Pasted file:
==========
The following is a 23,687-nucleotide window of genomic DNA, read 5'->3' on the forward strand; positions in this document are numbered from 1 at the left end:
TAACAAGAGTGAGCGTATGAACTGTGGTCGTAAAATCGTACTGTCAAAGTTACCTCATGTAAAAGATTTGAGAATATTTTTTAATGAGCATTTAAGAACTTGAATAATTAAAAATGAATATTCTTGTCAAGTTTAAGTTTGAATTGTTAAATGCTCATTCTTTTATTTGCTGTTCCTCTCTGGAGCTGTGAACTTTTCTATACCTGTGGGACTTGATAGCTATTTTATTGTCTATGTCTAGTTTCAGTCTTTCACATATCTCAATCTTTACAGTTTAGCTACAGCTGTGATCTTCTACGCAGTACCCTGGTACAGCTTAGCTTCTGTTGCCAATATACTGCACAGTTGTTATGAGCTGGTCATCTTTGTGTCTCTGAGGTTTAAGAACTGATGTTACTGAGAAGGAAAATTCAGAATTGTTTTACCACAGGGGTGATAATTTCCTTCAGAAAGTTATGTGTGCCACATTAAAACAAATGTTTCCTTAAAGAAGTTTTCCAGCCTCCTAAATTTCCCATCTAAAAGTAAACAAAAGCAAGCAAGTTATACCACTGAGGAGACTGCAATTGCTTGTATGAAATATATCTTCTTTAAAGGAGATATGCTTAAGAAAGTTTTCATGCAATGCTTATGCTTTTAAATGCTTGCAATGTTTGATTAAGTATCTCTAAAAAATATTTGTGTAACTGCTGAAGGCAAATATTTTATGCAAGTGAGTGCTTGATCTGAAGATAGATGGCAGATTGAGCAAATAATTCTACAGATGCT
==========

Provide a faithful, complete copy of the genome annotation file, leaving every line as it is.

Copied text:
The following is a 23,687-nucleotide window of genomic DNA, read 5'->3' on the forward strand; positions in this document are numbered from 1 at the left end:
TAACAAGAGTGAGCGTATGAACTGTGGTCGTAAAATCGTACTGTCAAAGTTACCTCATGTAAAAGATTTGAGAATATTTTTTAATGAGCATTTAAGAACTTGAATAATTAAAAATGAATATTCTTGTCAAGTTTAAGTTTGAATTGTTAAATGCTCATTCTTTTATTTGCTGTTCCTCTCTGGAGCTGTGAACTTTTCTATACCTGTGGGACTTGATAGCTATTTTATTGTCTATGTCTAGTTTCAGTCTTTCACATATCTCAATCTTTACAGTTTAGCTACAGCTGTGATCTTCTACGCAGTACCCTGGTACAGCTTAGCTTCTGTTGCCAATATACTGCACAGTTGTTATGAGCTGGTCATCTTTGTGTCTCTGAGGTTTAAGAACTGATGTTACTGAGAAGGAAAATTCAGAATTGTTTTACCACAGGGGTGATAATTTCCTTCAGAAAGTTATGTGTGCCACATTAAAACAAATGTTTCCTTAAAGAAGTTTTCCAGCCTCCTAAATTTCCCATCTAAAAGTAAACAAAAGCAAGCAAGTTATACCACTGAGGAGACTGCAATTGCTTGTATGAAATATATCTTCTTTAAAGGAGATATGCTTAAGAAAGTTTTCATGCAATGCTTATGCTTTTAAATGCTTGCAATGTTTGATTAAGTATCTCTAAAAAATATTTGTGTAACTGCTGAAGGCAAATATTTTATGCAAGTGAGTGCTTGATCTGAAGATAGATGGCAGATTGAGCAAATAATTCTACAGATGCT